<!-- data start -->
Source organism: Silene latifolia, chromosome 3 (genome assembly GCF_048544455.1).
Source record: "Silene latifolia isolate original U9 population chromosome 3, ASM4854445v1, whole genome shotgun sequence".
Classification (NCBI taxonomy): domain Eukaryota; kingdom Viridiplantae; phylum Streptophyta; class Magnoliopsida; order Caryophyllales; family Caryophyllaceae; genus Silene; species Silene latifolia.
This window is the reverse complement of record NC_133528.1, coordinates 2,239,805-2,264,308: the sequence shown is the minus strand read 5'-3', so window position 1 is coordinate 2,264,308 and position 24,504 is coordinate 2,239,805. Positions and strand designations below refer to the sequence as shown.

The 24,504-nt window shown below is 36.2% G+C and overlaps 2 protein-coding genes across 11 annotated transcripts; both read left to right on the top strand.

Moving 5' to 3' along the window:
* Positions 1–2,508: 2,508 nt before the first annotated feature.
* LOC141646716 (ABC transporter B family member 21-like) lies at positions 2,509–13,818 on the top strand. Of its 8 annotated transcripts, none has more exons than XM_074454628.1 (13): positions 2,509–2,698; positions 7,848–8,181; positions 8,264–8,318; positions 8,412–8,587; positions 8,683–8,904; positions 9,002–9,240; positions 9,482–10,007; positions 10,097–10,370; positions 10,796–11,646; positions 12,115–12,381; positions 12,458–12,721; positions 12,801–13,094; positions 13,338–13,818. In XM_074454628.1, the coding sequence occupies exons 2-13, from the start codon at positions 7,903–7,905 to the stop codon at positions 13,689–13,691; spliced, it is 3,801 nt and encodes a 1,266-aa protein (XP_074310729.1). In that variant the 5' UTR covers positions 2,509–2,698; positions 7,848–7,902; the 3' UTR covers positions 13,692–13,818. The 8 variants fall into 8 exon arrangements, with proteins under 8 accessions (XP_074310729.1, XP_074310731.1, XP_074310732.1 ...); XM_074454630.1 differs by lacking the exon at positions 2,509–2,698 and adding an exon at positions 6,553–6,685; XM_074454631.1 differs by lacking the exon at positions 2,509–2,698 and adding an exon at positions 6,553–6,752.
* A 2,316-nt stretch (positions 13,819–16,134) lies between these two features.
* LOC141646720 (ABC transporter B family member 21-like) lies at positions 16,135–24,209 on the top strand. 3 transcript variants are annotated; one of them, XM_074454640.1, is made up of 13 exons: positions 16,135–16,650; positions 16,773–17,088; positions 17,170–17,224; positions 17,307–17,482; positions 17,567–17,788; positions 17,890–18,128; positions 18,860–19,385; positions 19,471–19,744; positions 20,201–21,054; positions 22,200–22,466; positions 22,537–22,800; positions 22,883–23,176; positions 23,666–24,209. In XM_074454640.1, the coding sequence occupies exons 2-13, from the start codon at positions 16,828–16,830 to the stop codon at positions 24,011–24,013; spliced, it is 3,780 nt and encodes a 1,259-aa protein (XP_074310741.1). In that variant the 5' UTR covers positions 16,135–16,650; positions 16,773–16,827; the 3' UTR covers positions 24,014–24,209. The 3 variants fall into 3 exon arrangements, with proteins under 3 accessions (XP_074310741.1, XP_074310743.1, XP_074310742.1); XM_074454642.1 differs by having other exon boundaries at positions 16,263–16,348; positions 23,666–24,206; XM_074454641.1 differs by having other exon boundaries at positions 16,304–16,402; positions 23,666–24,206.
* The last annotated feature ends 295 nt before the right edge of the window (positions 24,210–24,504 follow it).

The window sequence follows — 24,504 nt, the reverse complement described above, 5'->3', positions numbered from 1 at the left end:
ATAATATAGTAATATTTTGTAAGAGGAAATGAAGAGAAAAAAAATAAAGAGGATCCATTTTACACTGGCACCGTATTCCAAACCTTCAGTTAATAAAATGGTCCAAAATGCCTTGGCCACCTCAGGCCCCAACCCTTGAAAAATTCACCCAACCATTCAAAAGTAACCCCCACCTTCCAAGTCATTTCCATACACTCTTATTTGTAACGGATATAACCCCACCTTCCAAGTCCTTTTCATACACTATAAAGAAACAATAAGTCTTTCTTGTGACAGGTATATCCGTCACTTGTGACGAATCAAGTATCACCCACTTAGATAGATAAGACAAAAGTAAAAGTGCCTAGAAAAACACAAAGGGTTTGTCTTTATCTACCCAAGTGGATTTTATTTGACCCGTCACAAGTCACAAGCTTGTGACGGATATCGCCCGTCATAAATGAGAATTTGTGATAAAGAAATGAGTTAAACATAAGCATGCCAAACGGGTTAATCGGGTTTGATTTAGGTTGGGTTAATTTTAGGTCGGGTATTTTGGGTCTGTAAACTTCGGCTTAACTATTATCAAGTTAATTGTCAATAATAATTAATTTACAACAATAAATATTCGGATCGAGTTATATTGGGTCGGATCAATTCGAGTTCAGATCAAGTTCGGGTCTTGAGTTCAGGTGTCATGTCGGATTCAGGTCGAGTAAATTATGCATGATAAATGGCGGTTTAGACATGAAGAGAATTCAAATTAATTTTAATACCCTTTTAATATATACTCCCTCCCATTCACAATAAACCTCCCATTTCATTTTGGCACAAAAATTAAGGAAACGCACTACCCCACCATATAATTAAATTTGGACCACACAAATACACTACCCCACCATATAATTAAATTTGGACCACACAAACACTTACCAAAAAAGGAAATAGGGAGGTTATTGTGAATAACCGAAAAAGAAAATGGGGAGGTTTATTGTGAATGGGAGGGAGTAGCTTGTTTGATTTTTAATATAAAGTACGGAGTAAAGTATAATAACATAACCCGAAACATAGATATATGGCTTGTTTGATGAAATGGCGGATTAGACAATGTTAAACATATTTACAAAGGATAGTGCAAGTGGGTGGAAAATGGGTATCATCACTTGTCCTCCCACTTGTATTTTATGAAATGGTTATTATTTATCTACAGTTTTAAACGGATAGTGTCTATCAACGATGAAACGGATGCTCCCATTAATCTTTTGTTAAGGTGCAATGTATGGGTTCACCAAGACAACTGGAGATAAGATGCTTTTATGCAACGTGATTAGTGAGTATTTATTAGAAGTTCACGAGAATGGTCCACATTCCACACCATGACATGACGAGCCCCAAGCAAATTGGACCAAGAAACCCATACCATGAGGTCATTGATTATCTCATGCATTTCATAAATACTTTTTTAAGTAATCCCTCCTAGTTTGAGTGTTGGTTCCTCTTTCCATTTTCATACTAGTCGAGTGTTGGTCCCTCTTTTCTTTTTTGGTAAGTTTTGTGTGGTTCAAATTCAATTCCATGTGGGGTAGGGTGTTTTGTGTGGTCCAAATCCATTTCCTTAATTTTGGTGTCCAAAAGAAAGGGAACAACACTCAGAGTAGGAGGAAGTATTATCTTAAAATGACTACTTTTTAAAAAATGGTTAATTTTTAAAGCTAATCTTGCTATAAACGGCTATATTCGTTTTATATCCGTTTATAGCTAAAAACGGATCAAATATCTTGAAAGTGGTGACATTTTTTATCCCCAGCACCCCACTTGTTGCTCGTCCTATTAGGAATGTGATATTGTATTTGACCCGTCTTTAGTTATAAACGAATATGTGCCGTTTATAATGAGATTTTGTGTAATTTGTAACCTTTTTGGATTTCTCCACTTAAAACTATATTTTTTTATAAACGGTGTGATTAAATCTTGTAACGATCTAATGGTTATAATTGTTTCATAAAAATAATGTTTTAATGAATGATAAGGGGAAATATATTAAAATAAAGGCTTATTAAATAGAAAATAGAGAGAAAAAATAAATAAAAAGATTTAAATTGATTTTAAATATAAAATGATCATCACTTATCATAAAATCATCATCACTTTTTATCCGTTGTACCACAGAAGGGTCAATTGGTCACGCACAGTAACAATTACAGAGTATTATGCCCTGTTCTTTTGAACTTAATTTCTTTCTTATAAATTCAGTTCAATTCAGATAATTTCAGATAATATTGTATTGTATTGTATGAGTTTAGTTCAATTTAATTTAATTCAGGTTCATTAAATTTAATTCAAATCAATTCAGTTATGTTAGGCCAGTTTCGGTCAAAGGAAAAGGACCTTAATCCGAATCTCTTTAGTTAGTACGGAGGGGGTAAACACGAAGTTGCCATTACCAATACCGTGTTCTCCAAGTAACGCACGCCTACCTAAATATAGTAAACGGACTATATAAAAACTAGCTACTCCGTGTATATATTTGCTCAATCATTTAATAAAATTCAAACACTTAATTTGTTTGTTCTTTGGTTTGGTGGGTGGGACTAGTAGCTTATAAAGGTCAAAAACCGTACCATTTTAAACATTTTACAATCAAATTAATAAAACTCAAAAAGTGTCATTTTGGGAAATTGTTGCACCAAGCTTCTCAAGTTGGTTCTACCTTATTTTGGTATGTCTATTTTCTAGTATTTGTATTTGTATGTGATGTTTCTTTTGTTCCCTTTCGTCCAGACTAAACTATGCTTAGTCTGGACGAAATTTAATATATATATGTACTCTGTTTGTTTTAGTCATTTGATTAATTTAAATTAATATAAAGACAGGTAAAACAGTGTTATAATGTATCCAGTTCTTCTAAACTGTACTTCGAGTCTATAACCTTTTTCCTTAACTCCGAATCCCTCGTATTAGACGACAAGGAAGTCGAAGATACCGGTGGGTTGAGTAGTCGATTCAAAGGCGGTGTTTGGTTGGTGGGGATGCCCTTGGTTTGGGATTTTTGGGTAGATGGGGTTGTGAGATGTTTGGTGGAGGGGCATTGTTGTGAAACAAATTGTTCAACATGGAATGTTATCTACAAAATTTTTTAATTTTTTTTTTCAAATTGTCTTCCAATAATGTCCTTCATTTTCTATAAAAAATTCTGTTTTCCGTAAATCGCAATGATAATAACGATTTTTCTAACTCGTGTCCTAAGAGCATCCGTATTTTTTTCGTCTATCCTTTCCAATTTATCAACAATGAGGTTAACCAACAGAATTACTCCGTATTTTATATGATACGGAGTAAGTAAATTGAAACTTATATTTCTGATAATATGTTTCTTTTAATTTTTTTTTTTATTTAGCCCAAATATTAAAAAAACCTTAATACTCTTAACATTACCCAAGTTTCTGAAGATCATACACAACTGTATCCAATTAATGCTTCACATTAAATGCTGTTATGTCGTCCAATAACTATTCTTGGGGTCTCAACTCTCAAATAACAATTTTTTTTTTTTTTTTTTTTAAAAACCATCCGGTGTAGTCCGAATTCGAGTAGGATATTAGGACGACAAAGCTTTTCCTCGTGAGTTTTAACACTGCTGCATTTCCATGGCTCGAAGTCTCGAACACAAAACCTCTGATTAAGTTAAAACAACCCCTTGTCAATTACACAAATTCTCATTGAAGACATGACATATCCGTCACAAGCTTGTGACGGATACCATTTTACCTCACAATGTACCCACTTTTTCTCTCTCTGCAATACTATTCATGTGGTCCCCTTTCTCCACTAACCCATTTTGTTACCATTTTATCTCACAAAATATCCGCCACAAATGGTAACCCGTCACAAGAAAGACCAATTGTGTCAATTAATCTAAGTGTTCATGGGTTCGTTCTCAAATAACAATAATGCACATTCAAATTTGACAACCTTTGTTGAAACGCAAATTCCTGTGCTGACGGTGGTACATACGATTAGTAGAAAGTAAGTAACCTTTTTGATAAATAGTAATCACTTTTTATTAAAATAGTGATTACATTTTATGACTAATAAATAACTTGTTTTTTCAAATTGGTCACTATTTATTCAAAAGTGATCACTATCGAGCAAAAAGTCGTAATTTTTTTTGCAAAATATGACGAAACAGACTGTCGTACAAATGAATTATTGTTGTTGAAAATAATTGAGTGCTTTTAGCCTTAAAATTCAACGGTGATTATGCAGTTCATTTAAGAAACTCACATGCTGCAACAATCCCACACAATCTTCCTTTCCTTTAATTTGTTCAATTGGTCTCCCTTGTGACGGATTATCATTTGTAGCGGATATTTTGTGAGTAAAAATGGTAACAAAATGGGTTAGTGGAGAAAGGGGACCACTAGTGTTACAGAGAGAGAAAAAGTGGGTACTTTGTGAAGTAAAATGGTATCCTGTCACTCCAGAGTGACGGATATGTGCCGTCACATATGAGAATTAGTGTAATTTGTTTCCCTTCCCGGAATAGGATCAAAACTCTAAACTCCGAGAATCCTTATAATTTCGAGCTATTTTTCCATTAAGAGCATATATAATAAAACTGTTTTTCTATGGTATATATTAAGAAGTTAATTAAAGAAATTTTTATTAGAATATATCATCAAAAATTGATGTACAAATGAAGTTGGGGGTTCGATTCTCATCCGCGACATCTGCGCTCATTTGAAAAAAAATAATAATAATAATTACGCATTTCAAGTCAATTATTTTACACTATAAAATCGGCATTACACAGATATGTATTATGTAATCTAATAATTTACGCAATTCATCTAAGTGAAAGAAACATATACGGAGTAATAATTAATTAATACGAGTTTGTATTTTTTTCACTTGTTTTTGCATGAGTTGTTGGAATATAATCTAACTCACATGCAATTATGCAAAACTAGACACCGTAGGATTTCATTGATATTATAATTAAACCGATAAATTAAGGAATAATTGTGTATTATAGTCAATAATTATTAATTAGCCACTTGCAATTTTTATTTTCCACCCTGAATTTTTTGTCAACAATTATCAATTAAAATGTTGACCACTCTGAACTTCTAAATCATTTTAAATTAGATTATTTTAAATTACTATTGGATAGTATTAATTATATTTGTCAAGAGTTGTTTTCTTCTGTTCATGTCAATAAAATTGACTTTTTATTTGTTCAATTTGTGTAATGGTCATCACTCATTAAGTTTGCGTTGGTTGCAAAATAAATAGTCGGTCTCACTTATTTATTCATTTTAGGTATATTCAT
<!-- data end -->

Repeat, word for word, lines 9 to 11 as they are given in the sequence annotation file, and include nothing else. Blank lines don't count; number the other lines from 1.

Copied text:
* A 2,316-nt stretch (positions 13,819–16,134) lies between these two features.
* LOC141646720 (ABC transporter B family member 21-like) lies at positions 16,135–24,209 on the top strand. 3 transcript variants are annotated; one of them, XM_074454640.1, is made up of 13 exons: positions 16,135–16,650; positions 16,773–17,088; positions 17,170–17,224; positions 17,307–17,482; positions 17,567–17,788; positions 17,890–18,128; positions 18,860–19,385; positions 19,471–19,744; positions 20,201–21,054; positions 22,200–22,466; positions 22,537–22,800; positions 22,883–23,176; positions 23,666–24,209. In XM_074454640.1, the coding sequence occupies exons 2-13, from the start codon at positions 16,828–16,830 to the stop codon at positions 24,011–24,013; spliced, it is 3,780 nt and encodes a 1,259-aa protein (XP_074310741.1). In that variant the 5' UTR covers positions 16,135–16,650; positions 16,773–16,827; the 3' UTR covers positions 24,014–24,209. The 3 variants fall into 3 exon arrangements, with proteins under 3 accessions (XP_074310741.1, XP_074310743.1, XP_074310742.1); XM_074454642.1 differs by having other exon boundaries at positions 16,263–16,348; positions 23,666–24,206; XM_074454641.1 differs by having other exon boundaries at positions 16,304–16,402; positions 23,666–24,206.
* The last annotated feature ends 295 nt before the right edge of the window (positions 24,210–24,504 follow it).